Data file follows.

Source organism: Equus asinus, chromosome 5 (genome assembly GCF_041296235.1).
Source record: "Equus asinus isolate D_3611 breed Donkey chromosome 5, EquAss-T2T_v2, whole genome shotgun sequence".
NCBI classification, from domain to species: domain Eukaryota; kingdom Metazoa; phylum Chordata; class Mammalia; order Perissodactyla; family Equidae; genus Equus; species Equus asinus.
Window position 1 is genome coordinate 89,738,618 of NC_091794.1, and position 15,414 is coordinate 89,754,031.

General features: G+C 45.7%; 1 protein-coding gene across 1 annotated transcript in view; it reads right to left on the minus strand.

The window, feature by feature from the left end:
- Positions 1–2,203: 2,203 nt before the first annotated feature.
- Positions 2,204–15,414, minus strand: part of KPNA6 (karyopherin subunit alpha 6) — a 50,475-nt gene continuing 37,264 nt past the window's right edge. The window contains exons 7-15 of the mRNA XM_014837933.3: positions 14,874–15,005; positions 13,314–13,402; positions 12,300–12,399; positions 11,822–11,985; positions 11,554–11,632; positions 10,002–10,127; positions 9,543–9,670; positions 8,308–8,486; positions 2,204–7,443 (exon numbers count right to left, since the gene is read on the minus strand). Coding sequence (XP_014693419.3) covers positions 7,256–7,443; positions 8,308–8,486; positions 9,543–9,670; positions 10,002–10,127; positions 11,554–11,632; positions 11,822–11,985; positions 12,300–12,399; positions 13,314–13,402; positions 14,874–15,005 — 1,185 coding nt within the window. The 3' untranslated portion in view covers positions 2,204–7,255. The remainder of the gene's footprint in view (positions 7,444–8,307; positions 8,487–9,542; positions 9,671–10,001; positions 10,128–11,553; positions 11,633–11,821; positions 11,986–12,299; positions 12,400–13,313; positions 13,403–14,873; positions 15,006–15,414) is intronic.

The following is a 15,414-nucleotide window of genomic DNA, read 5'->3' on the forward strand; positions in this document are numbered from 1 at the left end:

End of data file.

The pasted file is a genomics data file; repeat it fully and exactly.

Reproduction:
Source organism: Equus asinus, chromosome 5 (genome assembly GCF_041296235.1).
Source record: "Equus asinus isolate D_3611 breed Donkey chromosome 5, EquAss-T2T_v2, whole genome shotgun sequence".
NCBI classification, from domain to species: domain Eukaryota; kingdom Metazoa; phylum Chordata; class Mammalia; order Perissodactyla; family Equidae; genus Equus; species Equus asinus.
Window position 1 is genome coordinate 89,738,618 of NC_091794.1, and position 15,414 is coordinate 89,754,031.

General features: G+C 45.7%; 1 protein-coding gene across 1 annotated transcript in view; it reads right to left on the minus strand.

The window, feature by feature from the left end:
- Positions 1–2,203: 2,203 nt before the first annotated feature.
- Positions 2,204–15,414, minus strand: part of KPNA6 (karyopherin subunit alpha 6) — a 50,475-nt gene continuing 37,264 nt past the window's right edge. The window contains exons 7-15 of the mRNA XM_014837933.3: positions 14,874–15,005; positions 13,314–13,402; positions 12,300–12,399; positions 11,822–11,985; positions 11,554–11,632; positions 10,002–10,127; positions 9,543–9,670; positions 8,308–8,486; positions 2,204–7,443 (exon numbers count right to left, since the gene is read on the minus strand). Coding sequence (XP_014693419.3) covers positions 7,256–7,443; positions 8,308–8,486; positions 9,543–9,670; positions 10,002–10,127; positions 11,554–11,632; positions 11,822–11,985; positions 12,300–12,399; positions 13,314–13,402; positions 14,874–15,005 — 1,185 coding nt within the window. The 3' untranslated portion in view covers positions 2,204–7,255. The remainder of the gene's footprint in view (positions 7,444–8,307; positions 8,487–9,542; positions 9,671–10,001; positions 10,128–11,553; positions 11,633–11,821; positions 11,986–12,299; positions 12,400–13,313; positions 13,403–14,873; positions 15,006–15,414) is intronic.

The following is a 15,414-nucleotide window of genomic DNA, read 5'->3' on the forward strand; positions in this document are numbered from 1 at the left end: